Published and developed by California based Monomi Park, and initially released in 2016 before a more formal release in 2017, Slime Rancher is an interesting game. It could be classified as a first person farming simulator. However, you aren’t farming, or ranching, regular animals.
The big draw to this game is that you find yourself nearly penniless on an alien world in the far distant future. It is up to you to turn your little homestead around, and make the big bucks, by farming slimes. Little animals native to this world, the slimes can fit anywhere and in almost anything. popping out as you approach. Some are very friendly, others neutral but able to easily threaten your life (such as radiation slimes), and there are hostile slimes out there too, but only in specific areas, or if things go very, very wrong.
Your objective is to collect these slimes in your vacuum gun, feed them either meat or veggies, and collect and sell their plorps. Plorps are the little crystals they they expel once they have digested their food… Ew. But, they are apparently extremely useful. They make fantastic sources of energy and materials that your future society needs. People will pay good money for plorps… Ew.
The game is set with a first person point of view, interesting for a simulation game about farming. The visuals are good, they aren’t fantastic, with a very simple almost cel shaded kind of look. The graphics are very cartoonish, but that is kind of what makes the world so attractive, and the slimes so adorable. Don’t expect anything spectacular from them, but they fit the aesthetic the game is going for.
The map is actually very, very large, and you will find yourself exploring quite a lot of it. Slimes are hidden in all different corners, as well as crates with supplies and plorps. You will find gigantic Gordo Slimes blocking your path to new areas, and only feeding them their favorite foods will cause them to move. These new areas are cool and weird biomes with new types of slimes, and interesting new locations to examine. Eventually you will find yourself in what look to be ancient ruins created by an unknown alien race, and then you may even find yourself, beyond that.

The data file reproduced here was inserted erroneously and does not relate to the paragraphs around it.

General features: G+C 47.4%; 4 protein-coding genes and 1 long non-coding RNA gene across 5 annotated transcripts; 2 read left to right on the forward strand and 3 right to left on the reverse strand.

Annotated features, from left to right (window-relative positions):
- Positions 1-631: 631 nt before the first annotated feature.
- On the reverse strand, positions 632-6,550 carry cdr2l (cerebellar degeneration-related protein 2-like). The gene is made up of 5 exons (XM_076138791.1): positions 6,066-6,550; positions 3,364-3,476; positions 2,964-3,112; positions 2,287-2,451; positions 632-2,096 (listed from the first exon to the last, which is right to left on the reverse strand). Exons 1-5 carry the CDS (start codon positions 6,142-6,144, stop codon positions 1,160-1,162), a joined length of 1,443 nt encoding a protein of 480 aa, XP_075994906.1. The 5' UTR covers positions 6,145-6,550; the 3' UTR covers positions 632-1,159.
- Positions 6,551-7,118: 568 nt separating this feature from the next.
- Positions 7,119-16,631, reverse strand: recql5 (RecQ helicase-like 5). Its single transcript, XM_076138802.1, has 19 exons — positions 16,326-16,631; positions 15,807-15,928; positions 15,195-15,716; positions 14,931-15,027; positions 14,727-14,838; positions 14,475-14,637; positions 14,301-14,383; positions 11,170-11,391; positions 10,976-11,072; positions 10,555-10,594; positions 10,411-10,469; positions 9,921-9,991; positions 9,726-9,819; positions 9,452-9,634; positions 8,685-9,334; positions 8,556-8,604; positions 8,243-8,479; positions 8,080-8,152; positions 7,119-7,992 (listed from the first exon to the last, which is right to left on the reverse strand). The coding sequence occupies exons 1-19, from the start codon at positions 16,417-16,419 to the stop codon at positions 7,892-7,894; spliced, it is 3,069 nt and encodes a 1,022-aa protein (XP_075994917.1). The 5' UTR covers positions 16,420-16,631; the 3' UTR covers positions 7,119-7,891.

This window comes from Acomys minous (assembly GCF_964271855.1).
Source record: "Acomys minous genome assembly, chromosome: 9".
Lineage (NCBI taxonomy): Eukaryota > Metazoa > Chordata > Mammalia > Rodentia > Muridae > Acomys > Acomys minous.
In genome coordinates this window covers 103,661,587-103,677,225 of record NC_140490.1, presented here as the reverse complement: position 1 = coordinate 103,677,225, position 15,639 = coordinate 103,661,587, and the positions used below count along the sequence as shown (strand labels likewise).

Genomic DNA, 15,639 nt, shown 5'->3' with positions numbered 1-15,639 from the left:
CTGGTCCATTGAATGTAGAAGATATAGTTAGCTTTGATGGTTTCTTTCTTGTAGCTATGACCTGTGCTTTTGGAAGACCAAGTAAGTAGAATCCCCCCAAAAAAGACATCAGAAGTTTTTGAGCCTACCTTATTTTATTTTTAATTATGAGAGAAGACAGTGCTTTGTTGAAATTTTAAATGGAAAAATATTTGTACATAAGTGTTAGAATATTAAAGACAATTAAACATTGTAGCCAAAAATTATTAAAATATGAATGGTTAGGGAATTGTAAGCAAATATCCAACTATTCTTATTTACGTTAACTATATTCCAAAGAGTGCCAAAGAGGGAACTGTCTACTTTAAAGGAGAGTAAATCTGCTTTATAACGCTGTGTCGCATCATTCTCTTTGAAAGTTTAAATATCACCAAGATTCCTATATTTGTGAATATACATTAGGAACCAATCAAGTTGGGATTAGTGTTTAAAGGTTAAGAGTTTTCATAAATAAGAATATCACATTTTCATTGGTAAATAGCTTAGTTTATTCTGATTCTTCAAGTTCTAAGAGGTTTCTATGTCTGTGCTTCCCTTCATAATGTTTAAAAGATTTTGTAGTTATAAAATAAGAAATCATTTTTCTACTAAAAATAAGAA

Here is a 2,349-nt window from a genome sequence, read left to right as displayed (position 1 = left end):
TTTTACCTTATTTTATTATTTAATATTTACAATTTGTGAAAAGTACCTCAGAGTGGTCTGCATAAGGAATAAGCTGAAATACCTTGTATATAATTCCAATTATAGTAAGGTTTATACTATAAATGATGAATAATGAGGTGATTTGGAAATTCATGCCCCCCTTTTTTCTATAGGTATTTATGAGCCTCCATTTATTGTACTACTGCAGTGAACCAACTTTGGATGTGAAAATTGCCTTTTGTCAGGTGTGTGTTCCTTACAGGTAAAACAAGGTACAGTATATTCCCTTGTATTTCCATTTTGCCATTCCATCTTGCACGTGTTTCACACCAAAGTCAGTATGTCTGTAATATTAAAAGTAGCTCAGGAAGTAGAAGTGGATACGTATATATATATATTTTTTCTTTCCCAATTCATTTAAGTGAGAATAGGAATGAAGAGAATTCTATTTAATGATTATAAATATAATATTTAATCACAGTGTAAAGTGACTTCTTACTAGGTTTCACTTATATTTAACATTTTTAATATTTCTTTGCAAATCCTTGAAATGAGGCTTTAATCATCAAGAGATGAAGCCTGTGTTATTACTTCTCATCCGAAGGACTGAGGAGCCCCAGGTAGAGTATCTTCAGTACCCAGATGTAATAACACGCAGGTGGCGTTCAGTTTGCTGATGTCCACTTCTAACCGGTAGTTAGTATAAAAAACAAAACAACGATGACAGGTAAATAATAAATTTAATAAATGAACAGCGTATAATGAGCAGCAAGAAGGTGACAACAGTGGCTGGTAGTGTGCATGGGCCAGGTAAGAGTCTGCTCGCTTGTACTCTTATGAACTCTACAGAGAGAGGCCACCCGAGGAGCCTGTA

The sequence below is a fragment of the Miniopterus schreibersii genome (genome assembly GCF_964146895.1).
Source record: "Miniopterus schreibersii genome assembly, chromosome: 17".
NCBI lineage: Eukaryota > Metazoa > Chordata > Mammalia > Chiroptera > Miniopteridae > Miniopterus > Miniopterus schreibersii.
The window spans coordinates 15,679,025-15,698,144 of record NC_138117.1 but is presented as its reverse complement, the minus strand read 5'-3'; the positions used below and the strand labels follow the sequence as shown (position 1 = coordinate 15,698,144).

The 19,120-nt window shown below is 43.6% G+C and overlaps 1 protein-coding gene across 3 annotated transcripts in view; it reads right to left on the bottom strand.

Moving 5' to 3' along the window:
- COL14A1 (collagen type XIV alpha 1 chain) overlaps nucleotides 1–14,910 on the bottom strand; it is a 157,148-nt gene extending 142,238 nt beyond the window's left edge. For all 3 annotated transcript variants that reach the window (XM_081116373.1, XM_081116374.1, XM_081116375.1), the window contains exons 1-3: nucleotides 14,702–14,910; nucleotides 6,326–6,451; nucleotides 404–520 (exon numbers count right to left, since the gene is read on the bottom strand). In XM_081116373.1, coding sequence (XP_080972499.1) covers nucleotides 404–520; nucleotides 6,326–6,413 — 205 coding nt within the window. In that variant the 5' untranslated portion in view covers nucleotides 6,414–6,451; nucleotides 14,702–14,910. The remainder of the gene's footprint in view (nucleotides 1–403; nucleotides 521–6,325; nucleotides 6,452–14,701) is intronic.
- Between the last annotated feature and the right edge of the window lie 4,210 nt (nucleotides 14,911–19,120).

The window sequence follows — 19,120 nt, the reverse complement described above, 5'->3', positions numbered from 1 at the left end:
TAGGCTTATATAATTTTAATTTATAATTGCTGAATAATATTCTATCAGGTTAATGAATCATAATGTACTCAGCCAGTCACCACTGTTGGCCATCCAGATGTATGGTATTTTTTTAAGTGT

The music in Slime Rancher is really good, with different music/themes for the different areas you will find yourself in, as well as the different farms of the NPC ranchers you will eventually discover further into the game. It is all pretty fitting, especially the music that plays when you are in danger. It can kind of become a little repetitive after a while however, especially if you spend a lot of time in one area; and with only one track for hostiles/combat you can bet that one becomes the most annoying first.
Danger and hostile enemies have been mentioned a couple times now, so it is time to elaborate on that. If you really want to make some money off of your slimes, you will need to combine them. This can be done by intentionally feeding one type of slime the plorp of another.
These hybrid slimes will, when fed, create two plorps instead of one. This cuts down on food costs, increases productivity, and can allow you to get away with feeding basic foods or easily collected favourite foods of an early level slime, in order to get the plorps of a high level slime. So, you must be thinking, three slimes are better than two…
No, actually. Don’t do that. Feeding the plorp of a third slime to your hybrid slime creates a creature known as The Tarr. These black and rainbow creatures no longer eat the food on the alien planet, or produce any plorps, instead they eat other slimes, and you!
The Tarr can actually be created by accident out in the wilds of the planet. Slimes will get hungry, and when there is no more naturally occurring food around, they will eat the plorps of other slimes. If they happen to become a hybrid and eat a third type of plorp, a Tarr will form, and can quickly decimate the local slime populations. They can be defeated in two ways, spraying them with water (which will dissolve them), or sucking them up with your gun and quickly shooting them into a lake, pond, or the ocean. You will generally always have access to one of these three no matter where you are.